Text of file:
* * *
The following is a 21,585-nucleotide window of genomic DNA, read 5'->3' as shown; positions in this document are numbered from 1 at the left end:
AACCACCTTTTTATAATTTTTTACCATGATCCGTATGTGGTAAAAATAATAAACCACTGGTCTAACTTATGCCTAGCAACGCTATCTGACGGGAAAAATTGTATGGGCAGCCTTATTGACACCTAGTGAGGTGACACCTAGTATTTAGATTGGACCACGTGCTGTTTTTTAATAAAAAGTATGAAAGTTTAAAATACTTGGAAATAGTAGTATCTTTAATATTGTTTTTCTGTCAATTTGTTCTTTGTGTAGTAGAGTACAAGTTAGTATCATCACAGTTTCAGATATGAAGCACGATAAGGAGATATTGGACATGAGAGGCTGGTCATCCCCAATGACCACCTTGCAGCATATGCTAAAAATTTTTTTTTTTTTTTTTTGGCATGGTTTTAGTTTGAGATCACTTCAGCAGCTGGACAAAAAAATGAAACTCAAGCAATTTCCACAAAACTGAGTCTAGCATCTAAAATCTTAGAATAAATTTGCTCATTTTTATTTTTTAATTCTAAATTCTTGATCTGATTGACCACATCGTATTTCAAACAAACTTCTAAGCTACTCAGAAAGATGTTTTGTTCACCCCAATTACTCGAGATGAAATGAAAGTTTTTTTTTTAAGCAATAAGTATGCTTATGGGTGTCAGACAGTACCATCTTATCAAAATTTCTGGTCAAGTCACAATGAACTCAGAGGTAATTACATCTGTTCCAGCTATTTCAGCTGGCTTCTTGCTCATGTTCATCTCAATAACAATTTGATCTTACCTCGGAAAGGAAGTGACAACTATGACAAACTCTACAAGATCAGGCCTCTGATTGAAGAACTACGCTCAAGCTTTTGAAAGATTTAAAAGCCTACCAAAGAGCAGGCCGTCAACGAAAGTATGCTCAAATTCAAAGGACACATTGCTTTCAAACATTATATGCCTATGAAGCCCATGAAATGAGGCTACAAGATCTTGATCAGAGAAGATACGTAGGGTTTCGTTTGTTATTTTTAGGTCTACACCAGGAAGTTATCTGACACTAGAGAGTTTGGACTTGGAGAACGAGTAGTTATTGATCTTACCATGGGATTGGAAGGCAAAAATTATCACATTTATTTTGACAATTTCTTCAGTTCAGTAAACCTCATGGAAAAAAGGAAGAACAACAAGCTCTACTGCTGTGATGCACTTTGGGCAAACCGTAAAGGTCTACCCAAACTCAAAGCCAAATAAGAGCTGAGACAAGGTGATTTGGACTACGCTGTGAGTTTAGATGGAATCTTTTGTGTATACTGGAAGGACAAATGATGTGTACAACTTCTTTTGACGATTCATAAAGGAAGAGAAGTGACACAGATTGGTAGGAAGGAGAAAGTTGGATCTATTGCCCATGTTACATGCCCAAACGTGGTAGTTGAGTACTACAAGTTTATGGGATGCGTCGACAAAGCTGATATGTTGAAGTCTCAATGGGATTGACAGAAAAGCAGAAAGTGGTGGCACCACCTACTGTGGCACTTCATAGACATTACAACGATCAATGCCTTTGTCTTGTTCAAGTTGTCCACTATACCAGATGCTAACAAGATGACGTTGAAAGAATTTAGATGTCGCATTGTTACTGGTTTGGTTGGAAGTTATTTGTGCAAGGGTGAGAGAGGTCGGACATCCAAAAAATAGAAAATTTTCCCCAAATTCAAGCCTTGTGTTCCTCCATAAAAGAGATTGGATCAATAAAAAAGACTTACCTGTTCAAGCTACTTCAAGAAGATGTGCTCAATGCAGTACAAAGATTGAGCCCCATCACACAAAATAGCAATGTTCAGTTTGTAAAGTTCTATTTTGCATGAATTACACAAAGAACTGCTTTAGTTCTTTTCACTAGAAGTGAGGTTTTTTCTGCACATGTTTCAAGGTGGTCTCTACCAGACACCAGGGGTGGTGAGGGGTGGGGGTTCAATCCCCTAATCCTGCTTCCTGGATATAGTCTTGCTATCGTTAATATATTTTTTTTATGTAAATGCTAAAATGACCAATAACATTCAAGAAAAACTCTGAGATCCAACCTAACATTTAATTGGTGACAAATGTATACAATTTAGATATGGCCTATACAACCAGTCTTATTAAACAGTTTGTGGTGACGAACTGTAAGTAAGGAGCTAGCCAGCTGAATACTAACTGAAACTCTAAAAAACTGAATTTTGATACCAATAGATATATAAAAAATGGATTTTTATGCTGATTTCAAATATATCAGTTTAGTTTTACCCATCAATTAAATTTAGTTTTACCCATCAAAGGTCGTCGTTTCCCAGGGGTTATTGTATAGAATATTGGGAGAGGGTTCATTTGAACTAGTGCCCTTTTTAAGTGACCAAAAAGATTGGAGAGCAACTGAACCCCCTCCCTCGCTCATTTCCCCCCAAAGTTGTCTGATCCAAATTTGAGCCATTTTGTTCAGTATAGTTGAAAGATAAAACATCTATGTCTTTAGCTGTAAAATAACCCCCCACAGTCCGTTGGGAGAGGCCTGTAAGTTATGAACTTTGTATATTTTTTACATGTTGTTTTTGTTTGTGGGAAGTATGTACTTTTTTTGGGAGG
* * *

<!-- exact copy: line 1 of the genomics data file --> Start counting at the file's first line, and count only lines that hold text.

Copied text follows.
The following is a 21,585-nucleotide window of genomic DNA, read 5'->3' as shown; positions in this document are numbered from 1 at the left end: